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FIVE LESSONS TO DRAW FROM THE GAMBIA SHOW DOWN

Written on:January 25, 2017
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www.okayafrica.com /ousted Gambian strongman Jammeh

#1. With bigger and powerful regional countries like Nigeria, and Senegal showing moral leadership and acting with one voice to protecting democracy, Western Africa, is solidifying democratic gains, and it seems the politics of the big man may be over. Stop talking about prosecuting a sitting leader who has conceded an election until he shall have turned over the reigns of power—especially if he has bad human rights record. Jammeh is a case study!

#2. Military coups and electoral fraud may be a thing of the past, but don’t hold your breathe just yet, while coups are severely frown on—and nearly never accepted these days, not so much for electioneering cheating—Jammeh’s only major mistake was conceding and then changing his mind—given that there were no observers he could still have cheated outright and gotten away with it!

#3. That Gambian army refused to fight for Jammeh says a lot: outnumbered by ecowas troops and fire power, smart move anyhow, if national armies would throw their loyalty to the state in such crisis instead of bone headed presidents that attempted to subvert the constitution of their nations, the WHOLE of Africa will democratize in a lightening speed. But replicating the recent Gambian scenario in different settings could be difficult, its a small country and provided a perfect opportunity to showcase what you do with dictators that cling on to power, even as they drag their countries to war in the name of power. It was a strong message that resounded beyond Gambia and West Africa.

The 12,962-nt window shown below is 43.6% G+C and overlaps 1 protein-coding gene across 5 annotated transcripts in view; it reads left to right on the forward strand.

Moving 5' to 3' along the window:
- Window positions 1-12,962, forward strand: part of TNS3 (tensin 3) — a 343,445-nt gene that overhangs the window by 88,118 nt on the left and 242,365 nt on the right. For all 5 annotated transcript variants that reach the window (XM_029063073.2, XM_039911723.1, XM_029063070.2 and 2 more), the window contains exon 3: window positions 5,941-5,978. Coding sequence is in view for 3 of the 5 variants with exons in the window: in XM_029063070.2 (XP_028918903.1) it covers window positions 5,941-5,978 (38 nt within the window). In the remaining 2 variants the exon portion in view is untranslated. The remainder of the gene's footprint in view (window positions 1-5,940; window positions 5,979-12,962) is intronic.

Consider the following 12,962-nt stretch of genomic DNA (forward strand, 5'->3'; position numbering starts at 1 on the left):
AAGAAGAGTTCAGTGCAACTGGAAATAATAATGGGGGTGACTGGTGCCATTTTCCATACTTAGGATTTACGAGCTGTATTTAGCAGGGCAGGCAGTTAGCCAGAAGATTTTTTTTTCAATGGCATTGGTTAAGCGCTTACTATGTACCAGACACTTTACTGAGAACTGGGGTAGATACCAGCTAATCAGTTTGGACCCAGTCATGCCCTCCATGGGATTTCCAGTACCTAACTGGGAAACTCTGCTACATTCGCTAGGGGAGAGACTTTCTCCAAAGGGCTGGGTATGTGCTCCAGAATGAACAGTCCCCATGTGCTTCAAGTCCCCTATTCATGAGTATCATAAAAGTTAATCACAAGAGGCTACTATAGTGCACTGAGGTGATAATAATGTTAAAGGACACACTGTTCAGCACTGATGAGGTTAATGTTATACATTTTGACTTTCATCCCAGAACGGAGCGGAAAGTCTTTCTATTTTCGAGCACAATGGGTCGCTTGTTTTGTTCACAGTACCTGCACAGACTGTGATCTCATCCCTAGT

#4. Johnson Sirleaf, can put that feather in a cap as she leaves office—that as ecowas chair she provided the leadership together with her peers that saw strongman Jammeh give way—despite efforts and what she called a “ruse” by Jammeh to embarrass her publicly. AND–

#5. Other regional bodies could take a cue from the Western African Experience. Since the intervention in Liberia, beginning in the 1990s, ecowas has gotten more assertive and has spoken largely with one voice and done much to solidify democracy on the subcontinent, mediating and intervening when necessary in such countries as: Liberia, Sierra Leone, Guinea, ivory Coast, Bokina Faso, Mali, Gambia, and other hot spots, all in an effort to support democratic gains and often with success—you cant say the same for the SADC and others regional bodies

—R. Geeplay/akklamm@gmail.com

 

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